Garden, Vegetables

So What’s the Easiest Veggie to Start Growing?

As spring is getting into full bloom here in central Victoria and the veggie beds are getting into full-on growth mode, this is one question, or rather the answer to it, that has been circulating my brain in recent weeks.

And the reason it has been circulating is that there’s one veggie, that although really taking off now in the warmer, longer days of spring, actually kept on growing (and keeping me in a decent amount of greens) throughout the cold of winter. That veggie, folks, is the humble silverbeet, aka Swiss chard.


This veggie is so damn hardy! In fact it was one of the very first vegetables, if not the first, vegetable I ever planted here at The Off Grid Kitchen. And silly me, being an absolute, complete, 100% novice, decided to plant some silverbeet seedlings that I purchased from a local nursery in the absolute blazing heat of a mid summer afternoon (more on about when you should and shouldn’t plant out in a later post, methinks). Well, these poor plants wilted and keeled over, they looked very sorry. But with a cooler night and sucking up some decent water from the wicking bed (again, more on those in another post) they perked right up, and went on to produce profligate amounts of beautiful dark green leaves right throughout the summer and into autumn.

And so this marvellous veggie, in a few different varieties that I’ve been growing – Fordhook Giant (lovely large green leaves), Ruby Chard (with vivid red leaf blade and stems and Rainbow Chard (with multicoloured leaf blades and stems) grows in the hottest of weathers, but also will merrily keep on growing (albeit much more slowly) without any sign of frost damage in the coldest of winters (from an Australian perspective that is! We get down to -5oC, sometimes -6oC, here in central Victoria).

It’s so hardy that it really is very forgiving and I consider it a veggie that is one of the easiest to grow. It’s its hardy and forgiving nature that means it’s also a perfect vegetable for a beginner veggies grower to start growing.

So what is silverbeet (or chard or Swiss chard as it’s also known) and what can one do with it in the kitchen?

Let’s take the first part of that question. Silverbeet and other chard varieties are a leafy green vegetable, and belong to the same broad family as beetroot and sugar beet (Beta vulgaris). And this humble, hardy vegetable is seriously nutritious (as well as delicious too). According to Wikipedia (which as we all know is a totally reliable font of all knowledge……) a 100 gram serve of cooked silverbeet provides 38% of your recommended daily intake of vitamin A (good for your immune system and vision), 22% of your recommended daily intake of vitamin C (needed for your body to grow and repair itself) and a whopping 312% of your recommended daily intake of vitamin K (needed for blog clotting and other important bodily processes). It’s also pretty high in magnesium, manganese and iron, as well as being a very good source of dietary fibre.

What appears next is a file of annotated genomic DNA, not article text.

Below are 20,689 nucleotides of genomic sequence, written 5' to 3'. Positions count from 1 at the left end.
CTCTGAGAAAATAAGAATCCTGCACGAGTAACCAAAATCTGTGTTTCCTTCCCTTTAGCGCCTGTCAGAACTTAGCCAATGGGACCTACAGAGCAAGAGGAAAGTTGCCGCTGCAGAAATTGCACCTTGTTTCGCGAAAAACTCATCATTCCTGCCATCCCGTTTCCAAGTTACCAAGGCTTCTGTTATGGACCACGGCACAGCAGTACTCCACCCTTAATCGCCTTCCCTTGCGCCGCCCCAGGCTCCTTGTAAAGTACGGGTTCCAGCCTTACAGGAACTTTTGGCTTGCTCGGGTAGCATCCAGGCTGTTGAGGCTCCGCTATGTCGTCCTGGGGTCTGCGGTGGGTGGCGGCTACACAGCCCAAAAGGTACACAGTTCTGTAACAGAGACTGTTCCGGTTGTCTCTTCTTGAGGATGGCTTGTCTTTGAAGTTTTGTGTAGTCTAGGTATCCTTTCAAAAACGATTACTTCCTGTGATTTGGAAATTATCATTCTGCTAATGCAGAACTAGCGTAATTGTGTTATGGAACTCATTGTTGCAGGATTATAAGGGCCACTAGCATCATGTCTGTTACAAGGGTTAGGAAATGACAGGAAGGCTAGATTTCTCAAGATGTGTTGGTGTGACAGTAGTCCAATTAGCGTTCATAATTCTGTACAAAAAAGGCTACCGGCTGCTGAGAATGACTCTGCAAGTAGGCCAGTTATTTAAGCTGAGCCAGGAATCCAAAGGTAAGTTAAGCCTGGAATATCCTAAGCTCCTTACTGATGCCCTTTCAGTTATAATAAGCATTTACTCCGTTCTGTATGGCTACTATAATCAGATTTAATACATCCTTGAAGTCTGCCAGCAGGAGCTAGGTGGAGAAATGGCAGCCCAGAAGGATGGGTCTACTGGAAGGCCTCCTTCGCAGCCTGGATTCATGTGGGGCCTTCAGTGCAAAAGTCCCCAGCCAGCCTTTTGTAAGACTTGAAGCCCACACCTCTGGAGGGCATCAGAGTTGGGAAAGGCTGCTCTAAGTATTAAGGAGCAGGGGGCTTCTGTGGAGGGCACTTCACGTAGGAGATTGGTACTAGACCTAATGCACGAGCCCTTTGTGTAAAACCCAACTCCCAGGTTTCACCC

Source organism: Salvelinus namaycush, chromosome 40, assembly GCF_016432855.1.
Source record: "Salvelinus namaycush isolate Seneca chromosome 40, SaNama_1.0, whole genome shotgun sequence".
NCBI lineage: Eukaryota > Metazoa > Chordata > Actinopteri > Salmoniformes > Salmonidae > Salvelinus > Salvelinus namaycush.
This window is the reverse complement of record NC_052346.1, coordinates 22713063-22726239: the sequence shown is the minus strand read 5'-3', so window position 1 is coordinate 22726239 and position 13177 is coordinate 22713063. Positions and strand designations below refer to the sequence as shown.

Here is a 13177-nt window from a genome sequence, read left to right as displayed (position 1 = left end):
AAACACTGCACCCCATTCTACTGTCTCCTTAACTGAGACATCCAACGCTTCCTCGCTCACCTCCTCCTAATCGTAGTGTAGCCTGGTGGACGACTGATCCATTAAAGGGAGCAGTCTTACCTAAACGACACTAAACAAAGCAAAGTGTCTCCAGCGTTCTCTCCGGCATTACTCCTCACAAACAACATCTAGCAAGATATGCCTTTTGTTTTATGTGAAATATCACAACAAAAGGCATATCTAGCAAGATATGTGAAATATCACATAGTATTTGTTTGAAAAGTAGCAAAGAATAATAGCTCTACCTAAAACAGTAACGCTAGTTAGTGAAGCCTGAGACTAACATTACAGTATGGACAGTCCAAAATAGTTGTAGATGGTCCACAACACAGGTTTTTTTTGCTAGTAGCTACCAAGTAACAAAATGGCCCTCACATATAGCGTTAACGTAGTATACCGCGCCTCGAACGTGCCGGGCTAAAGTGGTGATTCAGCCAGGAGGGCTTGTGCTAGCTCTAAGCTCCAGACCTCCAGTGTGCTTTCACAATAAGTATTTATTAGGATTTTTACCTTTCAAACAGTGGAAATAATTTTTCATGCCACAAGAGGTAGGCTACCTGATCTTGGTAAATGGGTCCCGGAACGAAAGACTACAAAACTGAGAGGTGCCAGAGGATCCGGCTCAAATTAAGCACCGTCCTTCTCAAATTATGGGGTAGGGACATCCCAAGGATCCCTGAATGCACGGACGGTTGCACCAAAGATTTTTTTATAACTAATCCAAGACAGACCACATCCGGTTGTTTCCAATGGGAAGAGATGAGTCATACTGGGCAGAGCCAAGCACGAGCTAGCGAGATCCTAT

And what can one do with it? 

Well, there’s nothing stopping you from eating it raw actually, but I’d limit the raw consumption to the newest, small, young growth which you can add to salads. The older and bigger the leaves get the more of that bitter greens taste they acquire.

That bitter greens taste, of the bigger older leaves does get cooked out, and it has a light, subtle greens flavour once sautéed.

It holds its form a lot more than spinach, it’s a lot less “wilty,” more robust, so you get more bang from your buck with silverbeet leaves in a dish than with spinach.  I use silverbeet to replace spinach in a saag dahl (which is a real personal favourite meal of mine at the moment) or pretty much any other recipe that calls for spinach.

It goes really well in a spanakopita (or hortopita) – Greek spinach/ greens and feta pie. It’s bloody delicious in fact!

The leaf blades and stems have an almost celery like property and a great flavour of their own so for dishes like spanakopita I like to separate the stems and blades from the leafy parts, slice up the stems and sauté them along with the onions in the initial stages of preparing the dish.

Silverbeet makes a beautiful side dish for a Sunday roast (or dinner on any other night of the week!), just lightly sautéed down with a bit of decent olive oil, a splash of lemon juice and some crushed walnuts (I’ll have to post a recipe for that one)

If you have an excess crop you can blanch the leaves for a couple of minutes, leave to cool, and then freeze in portions for use later on.

And in the garden they also look really quite beautiful, particularly the ruby or rainbow varieties with their coloured stems!


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